There is the initial awakening to a day unexplored–full of possibilities–there is waking to the final awareness of the day, sleep. Day or night, the energy of being is its own clarity.
It is like a river, sometimes rushing but other times, meandering to the sea. Every day, I put in my boat and set my oar. How hard I row or whether I row at all depends on the energy of the day. But always there is a current.
The meditative state is my compass.
Bringing it into the energy of the day sounds more like a goal than an eventuality. It takes practice. Meditation is more than measured minutes–it is a state of being.
When I meet rapids, the meditative state allows me a momentary pause for a nanosecond of objectivity, and sometimes, that will shoot me through.
Other times, I crash upon the rocks and get soaking wet. I have built many boats and no doubt, I will build many more.
Bringing the meditative state into my day gives me confidence, whether I am building a boat or have managed to ride the rapids. Less and less do I push through rapids best left to others.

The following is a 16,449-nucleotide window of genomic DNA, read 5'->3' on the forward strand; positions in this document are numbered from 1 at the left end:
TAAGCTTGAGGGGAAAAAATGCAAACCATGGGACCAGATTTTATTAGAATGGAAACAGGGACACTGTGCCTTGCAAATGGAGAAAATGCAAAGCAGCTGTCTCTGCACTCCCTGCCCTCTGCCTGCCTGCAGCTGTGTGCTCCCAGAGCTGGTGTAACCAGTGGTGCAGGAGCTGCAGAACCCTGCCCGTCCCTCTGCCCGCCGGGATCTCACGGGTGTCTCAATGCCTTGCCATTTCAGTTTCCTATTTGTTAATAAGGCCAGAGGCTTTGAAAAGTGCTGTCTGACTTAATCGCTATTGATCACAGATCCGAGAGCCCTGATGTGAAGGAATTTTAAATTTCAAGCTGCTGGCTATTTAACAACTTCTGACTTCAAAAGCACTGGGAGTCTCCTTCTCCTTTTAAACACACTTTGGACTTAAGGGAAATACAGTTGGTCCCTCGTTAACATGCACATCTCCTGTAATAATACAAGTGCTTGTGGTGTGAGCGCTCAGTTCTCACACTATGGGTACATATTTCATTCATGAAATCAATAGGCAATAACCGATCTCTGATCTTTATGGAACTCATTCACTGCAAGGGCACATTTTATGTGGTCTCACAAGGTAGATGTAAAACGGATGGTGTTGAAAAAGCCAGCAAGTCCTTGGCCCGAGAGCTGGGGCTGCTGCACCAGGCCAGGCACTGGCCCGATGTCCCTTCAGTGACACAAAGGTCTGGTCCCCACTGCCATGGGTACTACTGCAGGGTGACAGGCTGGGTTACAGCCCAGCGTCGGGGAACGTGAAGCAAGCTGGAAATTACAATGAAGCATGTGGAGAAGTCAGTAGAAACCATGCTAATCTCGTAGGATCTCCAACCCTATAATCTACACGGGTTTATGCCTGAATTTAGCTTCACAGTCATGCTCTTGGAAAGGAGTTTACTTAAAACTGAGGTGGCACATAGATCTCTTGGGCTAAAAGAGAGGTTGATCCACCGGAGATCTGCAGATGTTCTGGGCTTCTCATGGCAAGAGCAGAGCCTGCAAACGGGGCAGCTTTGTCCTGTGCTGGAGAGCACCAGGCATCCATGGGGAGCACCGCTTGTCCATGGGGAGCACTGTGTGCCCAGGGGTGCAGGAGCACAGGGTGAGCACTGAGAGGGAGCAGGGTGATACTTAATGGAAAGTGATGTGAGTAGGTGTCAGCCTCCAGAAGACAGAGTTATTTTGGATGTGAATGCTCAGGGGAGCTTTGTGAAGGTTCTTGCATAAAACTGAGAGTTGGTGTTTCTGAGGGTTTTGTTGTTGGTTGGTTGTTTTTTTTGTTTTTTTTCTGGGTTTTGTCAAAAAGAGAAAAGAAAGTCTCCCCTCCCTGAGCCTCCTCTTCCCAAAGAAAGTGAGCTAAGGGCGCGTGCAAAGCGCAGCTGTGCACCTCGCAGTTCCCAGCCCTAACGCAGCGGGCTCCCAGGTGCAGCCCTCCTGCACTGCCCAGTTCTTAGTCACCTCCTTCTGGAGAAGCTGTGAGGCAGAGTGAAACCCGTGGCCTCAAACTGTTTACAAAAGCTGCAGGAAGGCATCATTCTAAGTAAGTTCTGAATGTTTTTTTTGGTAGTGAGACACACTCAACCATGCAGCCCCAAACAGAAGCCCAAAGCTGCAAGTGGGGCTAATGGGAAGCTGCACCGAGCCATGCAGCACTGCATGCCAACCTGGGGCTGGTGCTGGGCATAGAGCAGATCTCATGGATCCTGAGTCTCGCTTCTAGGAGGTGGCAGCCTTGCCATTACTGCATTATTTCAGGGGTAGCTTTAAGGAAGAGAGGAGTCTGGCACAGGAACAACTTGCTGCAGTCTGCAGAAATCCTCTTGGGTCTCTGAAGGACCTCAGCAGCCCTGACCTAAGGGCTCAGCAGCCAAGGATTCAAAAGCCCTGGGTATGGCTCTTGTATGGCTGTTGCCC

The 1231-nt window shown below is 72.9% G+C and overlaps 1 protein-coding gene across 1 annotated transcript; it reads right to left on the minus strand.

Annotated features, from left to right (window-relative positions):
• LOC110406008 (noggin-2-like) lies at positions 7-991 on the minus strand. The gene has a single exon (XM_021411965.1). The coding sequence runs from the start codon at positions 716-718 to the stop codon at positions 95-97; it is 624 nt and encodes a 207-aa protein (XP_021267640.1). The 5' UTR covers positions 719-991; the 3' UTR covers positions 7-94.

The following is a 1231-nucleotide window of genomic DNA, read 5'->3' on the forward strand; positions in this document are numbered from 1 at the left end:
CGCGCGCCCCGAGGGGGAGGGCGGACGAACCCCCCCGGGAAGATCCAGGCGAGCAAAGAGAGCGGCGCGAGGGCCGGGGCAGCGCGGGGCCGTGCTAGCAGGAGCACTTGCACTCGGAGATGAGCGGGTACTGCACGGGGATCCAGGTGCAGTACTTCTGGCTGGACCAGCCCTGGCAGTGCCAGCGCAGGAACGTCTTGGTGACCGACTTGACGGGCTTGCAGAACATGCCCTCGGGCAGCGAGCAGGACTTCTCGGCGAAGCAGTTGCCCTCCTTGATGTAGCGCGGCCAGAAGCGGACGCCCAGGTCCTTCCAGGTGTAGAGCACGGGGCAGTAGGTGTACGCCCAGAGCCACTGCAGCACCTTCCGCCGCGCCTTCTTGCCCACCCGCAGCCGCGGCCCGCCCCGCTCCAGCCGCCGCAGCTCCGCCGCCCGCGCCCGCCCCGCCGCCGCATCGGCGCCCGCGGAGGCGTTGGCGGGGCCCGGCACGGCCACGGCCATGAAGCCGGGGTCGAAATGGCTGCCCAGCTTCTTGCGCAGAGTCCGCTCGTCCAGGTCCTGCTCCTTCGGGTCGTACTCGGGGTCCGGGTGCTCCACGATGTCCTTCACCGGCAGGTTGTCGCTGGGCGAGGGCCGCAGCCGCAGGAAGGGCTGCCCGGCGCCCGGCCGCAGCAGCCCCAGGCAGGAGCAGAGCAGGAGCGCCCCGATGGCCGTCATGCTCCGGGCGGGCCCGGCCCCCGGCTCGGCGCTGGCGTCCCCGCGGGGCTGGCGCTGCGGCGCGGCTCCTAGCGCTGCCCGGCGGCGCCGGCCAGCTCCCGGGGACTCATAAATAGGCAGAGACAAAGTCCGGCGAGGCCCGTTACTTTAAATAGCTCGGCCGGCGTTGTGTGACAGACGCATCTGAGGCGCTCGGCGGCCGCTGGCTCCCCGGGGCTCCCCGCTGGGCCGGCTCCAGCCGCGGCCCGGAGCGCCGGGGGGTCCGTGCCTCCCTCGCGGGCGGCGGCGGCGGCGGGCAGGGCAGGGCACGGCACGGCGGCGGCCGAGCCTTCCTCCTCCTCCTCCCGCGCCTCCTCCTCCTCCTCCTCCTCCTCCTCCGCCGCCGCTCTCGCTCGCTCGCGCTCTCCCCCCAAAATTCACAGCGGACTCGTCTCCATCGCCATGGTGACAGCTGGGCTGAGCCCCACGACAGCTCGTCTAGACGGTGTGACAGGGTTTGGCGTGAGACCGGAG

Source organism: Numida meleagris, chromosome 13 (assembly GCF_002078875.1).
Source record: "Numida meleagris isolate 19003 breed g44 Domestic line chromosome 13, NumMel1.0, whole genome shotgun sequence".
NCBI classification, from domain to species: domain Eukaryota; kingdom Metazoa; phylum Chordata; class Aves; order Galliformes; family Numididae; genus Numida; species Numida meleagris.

I remove my boat and walk around.
Aim for Even posts offer equanimity a dose at a time. No day or dose is ever the same, even if the aim is. You may read about the origins of Aim for Even here or on this site’s About page.
I started meditating in the early 90’s not out of spiritual need, but because I was going thru a family crisis involving my teenage son. I was so desperate there was simply nothing else I could think of to do in order to survive the stress.
We got thru that situation eventually but I have continued to “sit” daily ever since and now I could not start my day without it
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I have not been meditating as long as you have but our situations sound similar. Meditation was the only thing I could think to do in order to survive. Essentially, I lost everything and had to start over at the age of 58. I’ve never been so scared or so desperate but I got through it. I cannot start my day without “sitting.” Thanks, Craig!